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Calls for case reviews after Met sacks officers in race row

SACKED: Two officers based at Islington Police Station lost their jobs over racist remarks.

AN ANTI-RACISM campaigner has called for the Metropolitan Police to review all cases involving two officers who were sacked after being recorded on an iPhone claiming that black people looked like monkeys.

The Met dismissed special constable Rosanna Garofalo and WPC Joanna Sugda for gross misconduct after a colleague recorded them on an iPhone making derogatory remarks.

It was the latest in a string of racism scandals that have rocked the force this year, adding to the reported 96 allegations of racism referred to police watchdog, the Independent Police Complaints Commission (IPCC) between April and June this year.

While in a changing room at Islington Police Station on March 9, Garofalo was recorded on an iPhone telling colleague WPC Joanna Sugda that black people “all look the f*****g same. They just all look like monkeys.”

The recording was then passed onto senior staff, who undertook disciplinary proceedings.

A disciplinary hearing was told Sugda, 32, could be heard laughing before telling Garofalo, “You can’t say that.”

INTOLERANCE

But that was not the only display of intolerance by Garofalo, the August 29 hearing was informed. The seemingly intolerant police woman also described one of her colleagues as having “a face like a gorilla” and talked about an Italian woman making her sick for wanting to “go f*****g black men.”

Claudia Webbe, Islington councillor, campaigner and chair of Trident Independent Advisory Group (IAG), told The Voice: “Islington police could start with an independent review of all decisions involving WPC Joanna Sugda and Special Constable Rosanna Garofalo, naturally notifying any individual who would have been subject to a policing decision or action involving these police racists.”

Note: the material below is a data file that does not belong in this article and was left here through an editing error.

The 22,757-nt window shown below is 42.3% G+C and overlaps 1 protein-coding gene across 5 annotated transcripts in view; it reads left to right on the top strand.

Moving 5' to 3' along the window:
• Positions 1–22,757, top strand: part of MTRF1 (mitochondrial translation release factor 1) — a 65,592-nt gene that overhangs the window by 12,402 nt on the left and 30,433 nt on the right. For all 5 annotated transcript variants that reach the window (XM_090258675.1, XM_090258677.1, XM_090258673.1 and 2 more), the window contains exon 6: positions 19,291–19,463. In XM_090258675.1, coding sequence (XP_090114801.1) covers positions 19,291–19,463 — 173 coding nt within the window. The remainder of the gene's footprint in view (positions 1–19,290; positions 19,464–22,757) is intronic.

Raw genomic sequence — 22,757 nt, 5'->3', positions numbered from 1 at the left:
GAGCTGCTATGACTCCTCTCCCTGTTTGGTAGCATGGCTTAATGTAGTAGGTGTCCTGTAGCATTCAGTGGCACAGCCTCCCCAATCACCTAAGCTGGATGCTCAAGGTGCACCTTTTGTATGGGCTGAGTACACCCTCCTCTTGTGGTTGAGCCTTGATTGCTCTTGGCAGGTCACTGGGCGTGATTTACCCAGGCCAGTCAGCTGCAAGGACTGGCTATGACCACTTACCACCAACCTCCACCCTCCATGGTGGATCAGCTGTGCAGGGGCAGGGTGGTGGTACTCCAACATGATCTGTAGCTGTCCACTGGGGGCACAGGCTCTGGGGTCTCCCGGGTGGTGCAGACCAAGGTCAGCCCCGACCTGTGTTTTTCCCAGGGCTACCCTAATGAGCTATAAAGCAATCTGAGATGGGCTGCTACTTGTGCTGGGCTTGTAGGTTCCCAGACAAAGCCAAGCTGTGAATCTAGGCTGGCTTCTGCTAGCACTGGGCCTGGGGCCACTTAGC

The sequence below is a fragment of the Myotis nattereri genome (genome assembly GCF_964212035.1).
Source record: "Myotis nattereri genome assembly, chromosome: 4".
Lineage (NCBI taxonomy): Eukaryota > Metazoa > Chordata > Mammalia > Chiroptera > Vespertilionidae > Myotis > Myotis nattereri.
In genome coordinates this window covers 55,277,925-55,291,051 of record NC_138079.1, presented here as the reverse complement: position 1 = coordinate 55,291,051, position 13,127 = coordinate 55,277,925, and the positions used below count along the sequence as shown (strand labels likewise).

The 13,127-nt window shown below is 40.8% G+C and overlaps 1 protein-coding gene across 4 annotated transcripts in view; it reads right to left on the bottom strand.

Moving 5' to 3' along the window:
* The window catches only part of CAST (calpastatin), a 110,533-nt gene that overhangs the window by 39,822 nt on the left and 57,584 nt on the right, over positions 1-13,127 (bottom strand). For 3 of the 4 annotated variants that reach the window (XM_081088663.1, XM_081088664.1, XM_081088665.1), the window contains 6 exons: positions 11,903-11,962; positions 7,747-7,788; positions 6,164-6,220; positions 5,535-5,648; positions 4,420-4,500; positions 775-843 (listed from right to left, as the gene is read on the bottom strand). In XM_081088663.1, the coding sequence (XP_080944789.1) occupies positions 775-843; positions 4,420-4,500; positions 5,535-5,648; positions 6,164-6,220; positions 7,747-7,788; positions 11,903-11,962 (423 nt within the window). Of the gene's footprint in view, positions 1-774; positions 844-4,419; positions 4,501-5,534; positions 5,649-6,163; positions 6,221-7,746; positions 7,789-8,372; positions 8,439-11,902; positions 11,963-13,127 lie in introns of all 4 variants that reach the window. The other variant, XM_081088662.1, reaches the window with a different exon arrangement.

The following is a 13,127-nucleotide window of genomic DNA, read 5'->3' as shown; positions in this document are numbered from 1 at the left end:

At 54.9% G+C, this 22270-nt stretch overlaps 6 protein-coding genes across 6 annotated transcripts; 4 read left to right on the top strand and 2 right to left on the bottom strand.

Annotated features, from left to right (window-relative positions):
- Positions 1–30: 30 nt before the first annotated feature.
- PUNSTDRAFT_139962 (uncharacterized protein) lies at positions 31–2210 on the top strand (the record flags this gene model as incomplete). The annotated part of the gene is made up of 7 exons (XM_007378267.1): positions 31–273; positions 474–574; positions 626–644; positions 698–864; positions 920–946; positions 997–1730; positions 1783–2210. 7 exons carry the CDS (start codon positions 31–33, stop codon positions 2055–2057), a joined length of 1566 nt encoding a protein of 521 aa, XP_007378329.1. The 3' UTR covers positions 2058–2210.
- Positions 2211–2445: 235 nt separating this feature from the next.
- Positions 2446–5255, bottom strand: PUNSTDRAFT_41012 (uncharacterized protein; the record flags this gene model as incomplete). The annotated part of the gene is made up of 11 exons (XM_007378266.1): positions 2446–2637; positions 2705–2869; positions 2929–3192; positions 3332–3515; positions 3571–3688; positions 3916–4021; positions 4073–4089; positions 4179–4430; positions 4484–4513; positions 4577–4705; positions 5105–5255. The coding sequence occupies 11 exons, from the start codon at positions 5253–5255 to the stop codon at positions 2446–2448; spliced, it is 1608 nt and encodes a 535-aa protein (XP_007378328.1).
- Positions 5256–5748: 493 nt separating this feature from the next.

She said it was “sickening” that the Met “continues to employ let alone recruit racists into its workforce”, more than 10 years after recommendations from the Stephen Lawrence report that highlighted institutional racism in the police.

VETTING

“These are employees who supposedly have undertaken and passed a thorough vetting, recruitment and training process and who are then left free to carry out everyday decisions affecting the lives of vulnerable communities,” Webbe said.

“Whilst we can applaud the current action to dismiss such racists from the service, one wonders how long their vile hatred would have continued undercover were it not for the chance discovery by a quick thinking fellow police colleague.”

She added: “The police need to look closely at the cause not just the symptom...The fact that the culture of the police service continues to attract such racist individuals and the power that such individuals are given once employed, can leave very little doubt in the minds of the black community that their basic civil liberties will continue to be violated and they can expect very little by way of justice or recompense.”

GESTURE

Lee Jasper, long-time anti-racism campaigner and chair of the London Race and Criminal Justice Consortium, said: “I'm glad these racist police officers were caught and then sacked but it amounts to little more than 'gesture' politics.”

According to Jasper, “the reality is that this type of rampant racism is once again on the rise within the Police service and remains largely undetected. Until we see police officers charged and prosecuted for these type of serious offenses then little will change.”

Garofalo, who is reportedly launching an unfair dismissal claim, has defended her actions.

She told The Sunday Mirror: “I am not a racist”. She added her comments had no “racist connotations” and the “language used in our recorded conversation…has been taken out of context.”

Commander Allan Gibson of the Met’s Directorate of Professional Standards said: “There is no place for racist officers in the Met. We will take action to get them out of the police.”

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